It was clear years ago that Batman’s methods of crime fighting don’t work at all. He’s been gut-punching the same villains and thugs for years, but no sooner does he lock them up do they escape and return to their wicked ways; lather, rinse, repeat, for the better part of a century. In Batman: Arkham Origins Blackgate, the portable companion piece to this year’s home game Batman: Arkham Origins, the villains don’t even escape. Instead, they take over the Blackgate correctional facility in which they have been incarcerated. It’s Batman’s job to, with the help of Catwoman, make sure his wild-eyed nemeses, um, stay where they are and slightly improve their behavior. The solution involves Batarangs.
It’s impossible to talk about Blackgate without noting its place in the hierarchy of Batman games because that history has shaped this game in conflicted, uneven ways. For example it is, as previously noted, a companion to Batman: Arkham Origins. It’s also a direct storyline follow-up to that game, but can’t really reference that fact because, hey, spoilers. So it instead paints a milquetoast, low detail Batman story. The prison has been overtaken! Something shady is going on! But that’s just another night in Gotham City, and these are events that are pretty easy to ignore.
It’s more constructive to go back a little further. This is the fourth game in the Batman: Arkham series, a highly regarded run of Batman simulators with a few trademark characteristics. These are games that let you stalk criminals in a variety of ways and let you explore every nook and cranny of an open world with a utility belt’s worth of gadgets. They also have a bare-knuckled fighting style that is so visceral, it makes your teeth hurt (in a good way).
Blackgate had to replicate most of these things to fit into the oeuvre, it seems, though it did get to tinker with one major part of the formula. The large open-worlds of previous incarnations have been replaced with a two-dimensional space that is explored in the four cardinal directions. This does nothing to diminish the joy of experiencing Batman’s world—Blackgate prison is a ramshackle place, and it’s enjoyable to go urban spelunking in it. And since the prison only sprawls out primarily to the left and right, it’s a bit easier to get your bearings if you’re playing this in quick bursts in buses and on the toilet.
But this one good change plays poorly with the series’ other trademarks that seem to only exist in Blackgate to fit some predetermined mold. The stealth and stalking aspects are particularly compromised. Where in earlier games you could easily take out a goon from behind and then hide in clearly delineated shadows, in Blackgate it’s rarely clear that you’re hiding at all. There are few corners to skulk in when you’re in a two-dimensional world, and the thugs scouting for you often need only look up, which they do. The street fighting, which is simplified but still a hard-hitting dance of acrobatic judo counters and knockout blows, accidentally injures the game technically. Because these battles require Batman to be surrounded by bad guys, this 2D game has to be at least a little bit 3D so Batman is not just hitting the thugs directly to his left and right. The camera is pulled out and skewed slightly, giving the fights a great look but introducing perspective problems and visual illusions that torque the brain. One time, I thought I was trapped in an area because I did not realize I needed to enter a vent that appeared too small to fit around Batman’s broad, sculpted shoulders. This sort of thing doesn’t happen that often, but it happened enough to make me question whether I was understanding all the necessary visual information the whole time.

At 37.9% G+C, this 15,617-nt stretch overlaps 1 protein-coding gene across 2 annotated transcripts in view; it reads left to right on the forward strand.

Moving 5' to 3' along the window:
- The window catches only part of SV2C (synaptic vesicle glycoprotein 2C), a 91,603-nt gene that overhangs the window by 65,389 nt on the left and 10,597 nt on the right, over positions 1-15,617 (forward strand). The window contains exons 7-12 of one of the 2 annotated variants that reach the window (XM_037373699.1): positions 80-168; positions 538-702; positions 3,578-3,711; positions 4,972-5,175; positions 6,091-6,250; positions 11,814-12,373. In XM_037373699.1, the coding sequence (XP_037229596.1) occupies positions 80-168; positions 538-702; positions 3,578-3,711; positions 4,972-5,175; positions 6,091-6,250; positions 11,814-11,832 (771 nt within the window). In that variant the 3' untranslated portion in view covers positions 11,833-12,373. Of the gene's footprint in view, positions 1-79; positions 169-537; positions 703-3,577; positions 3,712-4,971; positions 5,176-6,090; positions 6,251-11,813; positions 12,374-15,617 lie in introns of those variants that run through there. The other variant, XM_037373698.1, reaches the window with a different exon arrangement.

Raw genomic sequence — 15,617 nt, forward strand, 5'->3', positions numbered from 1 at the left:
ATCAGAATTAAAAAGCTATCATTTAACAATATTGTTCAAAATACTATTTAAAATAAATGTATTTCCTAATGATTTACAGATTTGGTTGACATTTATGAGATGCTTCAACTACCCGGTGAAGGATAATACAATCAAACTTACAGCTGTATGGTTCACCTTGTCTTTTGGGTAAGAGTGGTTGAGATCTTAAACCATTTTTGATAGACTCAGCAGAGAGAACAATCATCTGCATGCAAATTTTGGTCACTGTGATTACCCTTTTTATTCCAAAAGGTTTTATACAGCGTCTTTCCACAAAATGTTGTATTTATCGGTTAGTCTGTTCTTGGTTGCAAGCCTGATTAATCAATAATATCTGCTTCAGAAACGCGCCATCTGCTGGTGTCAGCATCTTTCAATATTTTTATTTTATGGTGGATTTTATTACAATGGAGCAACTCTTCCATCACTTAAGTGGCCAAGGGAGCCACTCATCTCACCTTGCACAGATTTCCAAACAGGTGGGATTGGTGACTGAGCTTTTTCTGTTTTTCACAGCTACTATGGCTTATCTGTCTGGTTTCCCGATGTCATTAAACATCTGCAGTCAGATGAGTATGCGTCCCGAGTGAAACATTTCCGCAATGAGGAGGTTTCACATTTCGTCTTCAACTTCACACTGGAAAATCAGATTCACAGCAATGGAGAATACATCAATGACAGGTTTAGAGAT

There are other small issues, enough so that while the game doesn’t die from a thousand cuts, it’s definitely lightheaded and could use a cookie. The map, which is essential to figuring out where to go early on, has trouble flattening Blackgate’s strange simultaneously 2D and 3D world into something understandable at a glance. The primary boss fights against Black Mask, Penguin, and The Joker can be taken on in any order, but are frustrating walls to be splattered against, over and over, until understanding and reflex are combined into the exact pattern the game demands. And the end of the game gets buggy. There were two times where I used Bat-gadgets to get to places I apparently shouldn’t have been, necessitating a restart from an earlier checkpoint.
But despite all the little complaints, Blackgate is, on balance, slightly more good than bad. Most of your time is spent exploring and brawling, and these two parts have been, for the most part, successfully wrought. It’s easy to forget sometimes that being frustrated by a hiccup that halts progression means the game is making you want to progress, and there is reason to progress in Blackgate. It’s an uneven popcorn game; the flaws are visible, but the ride is enjoyable if unessential. After all, Batman will always come back, the villains will always get free, and the Batarang throwing will continue year in and year out. If you wanted to check in later instead, it would be hard to argue that you missed anything.